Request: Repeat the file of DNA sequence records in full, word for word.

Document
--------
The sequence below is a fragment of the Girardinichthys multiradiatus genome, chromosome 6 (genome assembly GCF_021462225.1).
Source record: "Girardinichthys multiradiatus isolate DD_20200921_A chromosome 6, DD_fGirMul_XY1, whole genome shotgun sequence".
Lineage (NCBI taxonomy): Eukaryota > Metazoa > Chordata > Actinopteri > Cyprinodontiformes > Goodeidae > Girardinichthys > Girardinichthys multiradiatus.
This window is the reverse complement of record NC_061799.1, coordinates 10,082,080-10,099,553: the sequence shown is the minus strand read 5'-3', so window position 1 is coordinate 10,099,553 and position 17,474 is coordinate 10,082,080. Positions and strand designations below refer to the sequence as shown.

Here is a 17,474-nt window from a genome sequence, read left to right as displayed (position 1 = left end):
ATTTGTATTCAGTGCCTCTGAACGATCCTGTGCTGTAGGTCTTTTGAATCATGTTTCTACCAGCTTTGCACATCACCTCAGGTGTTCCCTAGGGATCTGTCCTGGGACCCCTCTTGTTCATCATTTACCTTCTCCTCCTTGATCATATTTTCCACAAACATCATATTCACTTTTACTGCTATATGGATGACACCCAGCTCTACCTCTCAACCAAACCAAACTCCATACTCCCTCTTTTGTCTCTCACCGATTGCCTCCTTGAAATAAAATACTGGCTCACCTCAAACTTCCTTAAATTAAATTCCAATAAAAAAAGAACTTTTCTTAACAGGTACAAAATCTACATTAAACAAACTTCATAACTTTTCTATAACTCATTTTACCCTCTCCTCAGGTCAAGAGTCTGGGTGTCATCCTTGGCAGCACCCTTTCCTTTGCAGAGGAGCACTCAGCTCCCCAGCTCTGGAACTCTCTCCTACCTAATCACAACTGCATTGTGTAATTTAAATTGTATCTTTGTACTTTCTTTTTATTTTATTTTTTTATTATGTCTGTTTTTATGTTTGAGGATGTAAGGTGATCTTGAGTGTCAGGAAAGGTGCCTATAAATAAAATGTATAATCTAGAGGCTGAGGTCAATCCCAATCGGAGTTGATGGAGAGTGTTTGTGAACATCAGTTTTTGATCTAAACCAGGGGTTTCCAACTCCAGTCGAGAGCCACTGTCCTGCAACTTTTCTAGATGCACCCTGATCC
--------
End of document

The sequence below is a fragment of the Girardinichthys multiradiatus genome, chromosome 6 (genome assembly GCF_021462225.1).
Source record: "Girardinichthys multiradiatus isolate DD_20200921_A chromosome 6, DD_fGirMul_XY1, whole genome shotgun sequence".
Lineage (NCBI taxonomy): Eukaryota > Metazoa > Chordata > Actinopteri > Cyprinodontiformes > Goodeidae > Girardinichthys > Girardinichthys multiradiatus.
This window is the reverse complement of record NC_061799.1, coordinates 10,082,080-10,099,553: the sequence shown is the minus strand read 5'-3', so window position 1 is coordinate 10,099,553 and position 17,474 is coordinate 10,082,080. Positions and strand designations below refer to the sequence as shown.

Here is a 17,474-nt window from a genome sequence, read left to right as displayed (position 1 = left end):
ATTTGTATTCAGTGCCTCTGAACGATCCTGTGCTGTAGGTCTTTTGAATCATGTTTCTACCAGCTTTGCACATCACCTCAGGTGTTCCCTAGGGATCTGTCCTGGGACCCCTCTTGTTCATCATTTACCTTCTCCTCCTTGATCATATTTTCCACAAACATCATATTCACTTTTACTGCTATATGGATGACACCCAGCTCTACCTCTCAACCAAACCAAACTCCATACTCCCTCTTTTGTCTCTCACCGATTGCCTCCTTGAAATAAAATACTGGCTCACCTCAAACTTCCTTAAATTAAATTCCAATAAAAAAAGAACTTTTCTTAACAGGTACAAAATCTACATTAAACAAACTTCATAACTTTTCTATAACTCATTTTACCCTCTCCTCAGGTCAAGAGTCTGGGTGTCATCCTTGGCAGCACCCTTTCCTTTGCAGAGGAGCACTCAGCTCCCCAGCTCTGGAACTCTCTCCTACCTAATCACAACTGCATTGTGTAATTTAAATTGTATCTTTGTACTTTCTTTTTATTTTATTTTTTTATTATGTCTGTTTTTATGTTTGAGGATGTAAGGTGATCTTGAGTGTCAGGAAAGGTGCCTATAAATAAAATGTATAATCTAGAGGCTGAGGTCAATCCCAATCGGAGTTGATGGAGAGTGTTTGTGAACATCAGTTTTTGATCTAAACCAGGGGTTTCCAACTCCAGTCGAGAGCCACTGTCCTGCAACTTTTCTAGATGCACCCTGATCC